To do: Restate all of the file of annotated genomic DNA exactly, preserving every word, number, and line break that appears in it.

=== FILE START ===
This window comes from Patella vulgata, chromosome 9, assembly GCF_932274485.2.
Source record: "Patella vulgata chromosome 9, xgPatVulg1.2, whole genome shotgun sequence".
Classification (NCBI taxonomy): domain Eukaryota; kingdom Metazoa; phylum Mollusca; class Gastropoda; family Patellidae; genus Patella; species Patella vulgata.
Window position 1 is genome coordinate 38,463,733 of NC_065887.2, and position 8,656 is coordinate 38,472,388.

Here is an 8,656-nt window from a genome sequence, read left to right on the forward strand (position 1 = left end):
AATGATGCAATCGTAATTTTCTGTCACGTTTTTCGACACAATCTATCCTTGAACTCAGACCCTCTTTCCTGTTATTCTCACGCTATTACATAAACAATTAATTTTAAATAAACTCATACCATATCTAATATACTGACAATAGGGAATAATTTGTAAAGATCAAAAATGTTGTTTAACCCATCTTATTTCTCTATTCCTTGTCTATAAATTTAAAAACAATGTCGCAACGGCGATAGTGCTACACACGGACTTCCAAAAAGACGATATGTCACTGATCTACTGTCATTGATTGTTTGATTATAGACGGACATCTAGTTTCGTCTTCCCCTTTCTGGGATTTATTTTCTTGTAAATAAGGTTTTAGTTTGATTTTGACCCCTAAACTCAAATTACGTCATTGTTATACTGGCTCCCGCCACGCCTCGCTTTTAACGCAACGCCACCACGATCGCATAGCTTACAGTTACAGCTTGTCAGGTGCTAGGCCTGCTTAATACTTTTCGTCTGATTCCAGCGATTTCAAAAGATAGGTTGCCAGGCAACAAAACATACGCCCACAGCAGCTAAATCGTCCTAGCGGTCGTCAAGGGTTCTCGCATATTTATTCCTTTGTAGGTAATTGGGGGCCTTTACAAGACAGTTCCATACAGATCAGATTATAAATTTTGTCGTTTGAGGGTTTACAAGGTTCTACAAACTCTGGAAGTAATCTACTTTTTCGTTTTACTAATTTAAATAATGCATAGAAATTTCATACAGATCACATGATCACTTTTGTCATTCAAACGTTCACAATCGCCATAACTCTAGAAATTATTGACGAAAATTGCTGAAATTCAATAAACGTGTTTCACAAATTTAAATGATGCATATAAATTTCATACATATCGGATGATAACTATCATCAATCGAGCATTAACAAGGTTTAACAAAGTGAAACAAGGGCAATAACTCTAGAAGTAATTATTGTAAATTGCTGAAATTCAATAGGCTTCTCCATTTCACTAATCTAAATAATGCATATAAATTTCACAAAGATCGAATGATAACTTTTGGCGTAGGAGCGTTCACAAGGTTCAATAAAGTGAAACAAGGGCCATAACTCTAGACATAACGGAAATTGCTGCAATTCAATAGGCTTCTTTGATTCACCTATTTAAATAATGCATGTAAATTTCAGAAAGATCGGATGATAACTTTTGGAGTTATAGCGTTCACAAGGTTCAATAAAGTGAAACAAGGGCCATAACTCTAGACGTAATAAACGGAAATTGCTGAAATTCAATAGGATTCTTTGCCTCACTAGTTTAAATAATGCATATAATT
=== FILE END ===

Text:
This window comes from Patella vulgata, chromosome 9, assembly GCF_932274485.2.
Source record: "Patella vulgata chromosome 9, xgPatVulg1.2, whole genome shotgun sequence".
Classification (NCBI taxonomy): domain Eukaryota; kingdom Metazoa; phylum Mollusca; class Gastropoda; family Patellidae; genus Patella; species Patella vulgata.
Window position 1 is genome coordinate 38,463,733 of NC_065887.2, and position 8,656 is coordinate 38,472,388.

Here is an 8,656-nt window from a genome sequence, read left to right on the forward strand (position 1 = left end):
AATGATGCAATCGTAATTTTCTGTCACGTTTTTCGACACAATCTATCCTTGAACTCAGACCCTCTTTCCTGTTATTCTCACGCTATTACATAAACAATTAATTTTAAATAAACTCATACCATATCTAATATACTGACAATAGGGAATAATTTGTAAAGATCAAAAATGTTGTTTAACCCATCTTATTTCTCTATTCCTTGTCTATAAATTTAAAAACAATGTCGCAACGGCGATAGTGCTACACACGGACTTCCAAAAAGACGATATGTCACTGATCTACTGTCATTGATTGTTTGATTATAGACGGACATCTAGTTTCGTCTTCCCCTTTCTGGGATTTATTTTCTTGTAAATAAGGTTTTAGTTTGATTTTGACCCCTAAACTCAAATTACGTCATTGTTATACTGGCTCCCGCCACGCCTCGCTTTTAACGCAACGCCACCACGATCGCATAGCTTACAGTTACAGCTTGTCAGGTGCTAGGCCTGCTTAATACTTTTCGTCTGATTCCAGCGATTTCAAAAGATAGGTTGCCAGGCAACAAAACATACGCCCACAGCAGCTAAATCGTCCTAGCGGTCGTCAAGGGTTCTCGCATATTTATTCCTTTGTAGGTAATTGGGGGCCTTTACAAGACAGTTCCATACAGATCAGATTATAAATTTTGTCGTTTGAGGGTTTACAAGGTTCTACAAACTCTGGAAGTAATCTACTTTTTCGTTTTACTAATTTAAATAATGCATAGAAATTTCATACAGATCACATGATCACTTTTGTCATTCAAACGTTCACAATCGCCATAACTCTAGAAATTATTGACGAAAATTGCTGAAATTCAATAAACGTGTTTCACAAATTTAAATGATGCATATAAATTTCATACATATCGGATGATAACTATCATCAATCGAGCATTAACAAGGTTTAACAAAGTGAAACAAGGGCAATAACTCTAGAAGTAATTATTGTAAATTGCTGAAATTCAATAGGCTTCTCCATTTCACTAATCTAAATAATGCATATAAATTTCACAAAGATCGAATGATAACTTTTGGCGTAGGAGCGTTCACAAGGTTCAATAAAGTGAAACAAGGGCCATAACTCTAGACATAACGGAAATTGCTGCAATTCAATAGGCTTCTTTGATTCACCTATTTAAATAATGCATGTAAATTTCAGAAAGATCGGATGATAACTTTTGGAGTTATAGCGTTCACAAGGTTCAATAAAGTGAAACAAGGGCCATAACTCTAGACGTAATAAACGGAAATTGCTGAAATTCAATAGGATTCTTTGCCTCACTAGTTTAAATAATGCATATAATT